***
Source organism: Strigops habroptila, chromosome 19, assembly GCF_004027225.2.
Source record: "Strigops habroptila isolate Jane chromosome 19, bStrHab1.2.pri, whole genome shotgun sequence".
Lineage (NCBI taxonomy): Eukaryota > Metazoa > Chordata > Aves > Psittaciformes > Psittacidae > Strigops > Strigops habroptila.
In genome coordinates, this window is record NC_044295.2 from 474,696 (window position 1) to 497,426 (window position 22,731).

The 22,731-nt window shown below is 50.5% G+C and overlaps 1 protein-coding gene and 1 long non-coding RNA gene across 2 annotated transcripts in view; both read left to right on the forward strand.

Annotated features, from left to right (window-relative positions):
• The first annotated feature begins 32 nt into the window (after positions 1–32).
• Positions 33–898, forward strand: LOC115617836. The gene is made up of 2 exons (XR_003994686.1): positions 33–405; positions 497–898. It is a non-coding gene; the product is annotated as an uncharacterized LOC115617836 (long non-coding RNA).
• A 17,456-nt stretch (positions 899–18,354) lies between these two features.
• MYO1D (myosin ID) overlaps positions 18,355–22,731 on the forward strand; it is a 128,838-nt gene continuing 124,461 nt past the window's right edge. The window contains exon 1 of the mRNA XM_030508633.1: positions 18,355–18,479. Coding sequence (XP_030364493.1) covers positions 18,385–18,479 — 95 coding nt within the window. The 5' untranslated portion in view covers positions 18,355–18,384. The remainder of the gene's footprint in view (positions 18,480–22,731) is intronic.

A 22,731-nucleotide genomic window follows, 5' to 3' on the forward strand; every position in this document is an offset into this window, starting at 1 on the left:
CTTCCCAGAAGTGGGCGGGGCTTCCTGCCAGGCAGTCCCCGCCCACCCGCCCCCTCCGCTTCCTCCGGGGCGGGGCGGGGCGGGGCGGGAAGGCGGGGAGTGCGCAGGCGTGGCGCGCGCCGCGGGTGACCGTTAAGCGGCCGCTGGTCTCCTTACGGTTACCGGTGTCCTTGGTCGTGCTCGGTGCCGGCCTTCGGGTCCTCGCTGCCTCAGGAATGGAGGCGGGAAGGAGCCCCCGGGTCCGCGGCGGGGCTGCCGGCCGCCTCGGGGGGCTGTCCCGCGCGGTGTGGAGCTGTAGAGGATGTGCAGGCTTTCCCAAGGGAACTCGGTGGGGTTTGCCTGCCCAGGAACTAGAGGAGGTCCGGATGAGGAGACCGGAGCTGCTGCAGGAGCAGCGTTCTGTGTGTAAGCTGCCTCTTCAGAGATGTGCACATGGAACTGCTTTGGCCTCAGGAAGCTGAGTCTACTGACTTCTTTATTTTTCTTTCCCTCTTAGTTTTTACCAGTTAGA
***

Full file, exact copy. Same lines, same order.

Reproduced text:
Source organism: Strigops habroptila, chromosome 19, assembly GCF_004027225.2.
Source record: "Strigops habroptila isolate Jane chromosome 19, bStrHab1.2.pri, whole genome shotgun sequence".
Lineage (NCBI taxonomy): Eukaryota > Metazoa > Chordata > Aves > Psittaciformes > Psittacidae > Strigops > Strigops habroptila.
In genome coordinates, this window is record NC_044295.2 from 474,696 (window position 1) to 497,426 (window position 22,731).

The 22,731-nt window shown below is 50.5% G+C and overlaps 1 protein-coding gene and 1 long non-coding RNA gene across 2 annotated transcripts in view; both read left to right on the forward strand.

Annotated features, from left to right (window-relative positions):
• The first annotated feature begins 32 nt into the window (after positions 1–32).
• Positions 33–898, forward strand: LOC115617836. The gene is made up of 2 exons (XR_003994686.1): positions 33–405; positions 497–898. It is a non-coding gene; the product is annotated as an uncharacterized LOC115617836 (long non-coding RNA).
• A 17,456-nt stretch (positions 899–18,354) lies between these two features.
• MYO1D (myosin ID) overlaps positions 18,355–22,731 on the forward strand; it is a 128,838-nt gene continuing 124,461 nt past the window's right edge. The window contains exon 1 of the mRNA XM_030508633.1: positions 18,355–18,479. Coding sequence (XP_030364493.1) covers positions 18,385–18,479 — 95 coding nt within the window. The 5' untranslated portion in view covers positions 18,355–18,384. The remainder of the gene's footprint in view (positions 18,480–22,731) is intronic.

A 22,731-nucleotide genomic window follows, 5' to 3' on the forward strand; every position in this document is an offset into this window, starting at 1 on the left:
CTTCCCAGAAGTGGGCGGGGCTTCCTGCCAGGCAGTCCCCGCCCACCCGCCCCCTCCGCTTCCTCCGGGGCGGGGCGGGGCGGGGCGGGAAGGCGGGGAGTGCGCAGGCGTGGCGCGCGCCGCGGGTGACCGTTAAGCGGCCGCTGGTCTCCTTACGGTTACCGGTGTCCTTGGTCGTGCTCGGTGCCGGCCTTCGGGTCCTCGCTGCCTCAGGAATGGAGGCGGGAAGGAGCCCCCGGGTCCGCGGCGGGGCTGCCGGCCGCCTCGGGGGGCTGTCCCGCGCGGTGTGGAGCTGTAGAGGATGTGCAGGCTTTCCCAAGGGAACTCGGTGGGGTTTGCCTGCCCAGGAACTAGAGGAGGTCCGGATGAGGAGACCGGAGCTGCTGCAGGAGCAGCGTTCTGTGTGTAAGCTGCCTCTTCAGAGATGTGCACATGGAACTGCTTTGGCCTCAGGAAGCTGAGTCTACTGACTTCTTTATTTTTCTTTCCCTCTTAGTTTTTACCAGTTAGA